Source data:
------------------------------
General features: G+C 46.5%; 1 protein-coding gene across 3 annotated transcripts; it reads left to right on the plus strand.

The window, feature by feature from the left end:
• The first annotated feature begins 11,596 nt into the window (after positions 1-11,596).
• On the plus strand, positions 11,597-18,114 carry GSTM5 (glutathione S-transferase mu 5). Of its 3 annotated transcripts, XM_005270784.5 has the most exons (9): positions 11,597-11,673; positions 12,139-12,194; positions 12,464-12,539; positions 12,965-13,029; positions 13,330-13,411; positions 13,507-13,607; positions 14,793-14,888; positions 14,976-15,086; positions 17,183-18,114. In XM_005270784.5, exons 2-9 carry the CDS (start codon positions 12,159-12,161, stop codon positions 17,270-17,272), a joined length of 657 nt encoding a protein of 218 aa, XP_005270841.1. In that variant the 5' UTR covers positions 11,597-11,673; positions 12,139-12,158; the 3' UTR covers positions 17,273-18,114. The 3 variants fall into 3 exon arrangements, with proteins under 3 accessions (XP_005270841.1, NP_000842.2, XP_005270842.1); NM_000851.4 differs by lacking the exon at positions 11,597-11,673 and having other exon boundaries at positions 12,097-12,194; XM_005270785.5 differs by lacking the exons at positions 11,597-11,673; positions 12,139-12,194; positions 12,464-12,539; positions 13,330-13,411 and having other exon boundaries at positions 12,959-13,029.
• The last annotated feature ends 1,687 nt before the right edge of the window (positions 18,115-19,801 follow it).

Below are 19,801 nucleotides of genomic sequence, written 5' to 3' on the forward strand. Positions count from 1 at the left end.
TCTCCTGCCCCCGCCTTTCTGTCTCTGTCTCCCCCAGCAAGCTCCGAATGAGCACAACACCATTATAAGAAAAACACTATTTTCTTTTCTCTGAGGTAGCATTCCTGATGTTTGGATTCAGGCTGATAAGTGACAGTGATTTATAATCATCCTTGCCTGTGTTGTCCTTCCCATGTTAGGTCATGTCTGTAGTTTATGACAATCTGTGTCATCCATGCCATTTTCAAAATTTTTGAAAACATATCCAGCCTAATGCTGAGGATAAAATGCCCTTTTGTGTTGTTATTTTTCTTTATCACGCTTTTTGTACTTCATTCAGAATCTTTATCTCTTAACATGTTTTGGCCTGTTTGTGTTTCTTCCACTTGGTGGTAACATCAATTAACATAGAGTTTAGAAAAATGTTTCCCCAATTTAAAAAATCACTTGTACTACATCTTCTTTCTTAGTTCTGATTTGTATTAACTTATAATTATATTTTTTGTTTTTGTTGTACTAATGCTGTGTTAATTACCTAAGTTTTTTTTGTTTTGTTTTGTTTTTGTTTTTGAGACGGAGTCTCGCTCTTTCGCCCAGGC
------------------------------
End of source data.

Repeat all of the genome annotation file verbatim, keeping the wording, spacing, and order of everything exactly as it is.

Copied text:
General features: G+C 46.5%; 1 protein-coding gene across 3 annotated transcripts; it reads left to right on the plus strand.

The window, feature by feature from the left end:
• The first annotated feature begins 11,596 nt into the window (after positions 1-11,596).
• On the plus strand, positions 11,597-18,114 carry GSTM5 (glutathione S-transferase mu 5). Of its 3 annotated transcripts, XM_005270784.5 has the most exons (9): positions 11,597-11,673; positions 12,139-12,194; positions 12,464-12,539; positions 12,965-13,029; positions 13,330-13,411; positions 13,507-13,607; positions 14,793-14,888; positions 14,976-15,086; positions 17,183-18,114. In XM_005270784.5, exons 2-9 carry the CDS (start codon positions 12,159-12,161, stop codon positions 17,270-17,272), a joined length of 657 nt encoding a protein of 218 aa, XP_005270841.1. In that variant the 5' UTR covers positions 11,597-11,673; positions 12,139-12,158; the 3' UTR covers positions 17,273-18,114. The 3 variants fall into 3 exon arrangements, with proteins under 3 accessions (XP_005270841.1, NP_000842.2, XP_005270842.1); NM_000851.4 differs by lacking the exon at positions 11,597-11,673 and having other exon boundaries at positions 12,097-12,194; XM_005270785.5 differs by lacking the exons at positions 11,597-11,673; positions 12,139-12,194; positions 12,464-12,539; positions 13,330-13,411 and having other exon boundaries at positions 12,959-13,029.
• The last annotated feature ends 1,687 nt before the right edge of the window (positions 18,115-19,801 follow it).

Below are 19,801 nucleotides of genomic sequence, written 5' to 3' on the forward strand. Positions count from 1 at the left end.
TCTCCTGCCCCCGCCTTTCTGTCTCTGTCTCCCCCAGCAAGCTCCGAATGAGCACAACACCATTATAAGAAAAACACTATTTTCTTTTCTCTGAGGTAGCATTCCTGATGTTTGGATTCAGGCTGATAAGTGACAGTGATTTATAATCATCCTTGCCTGTGTTGTCCTTCCCATGTTAGGTCATGTCTGTAGTTTATGACAATCTGTGTCATCCATGCCATTTTCAAAATTTTTGAAAACATATCCAGCCTAATGCTGAGGATAAAATGCCCTTTTGTGTTGTTATTTTTCTTTATCACGCTTTTTGTACTTCATTCAGAATCTTTATCTCTTAACATGTTTTGGCCTGTTTGTGTTTCTTCCACTTGGTGGTAACATCAATTAACATAGAGTTTAGAAAAATGTTTCCCCAATTTAAAAAATCACTTGTACTACATCTTCTTTCTTAGTTCTGATTTGTATTAACTTATAATTATATTTTTTGTTTTTGTTGTACTAATGCTGTGTTAATTACCTAAGTTTTTTTTGTTTTGTTTTGTTTTTGTTTTTGAGACGGAGTCTCGCTCTTTCGCCCAGGC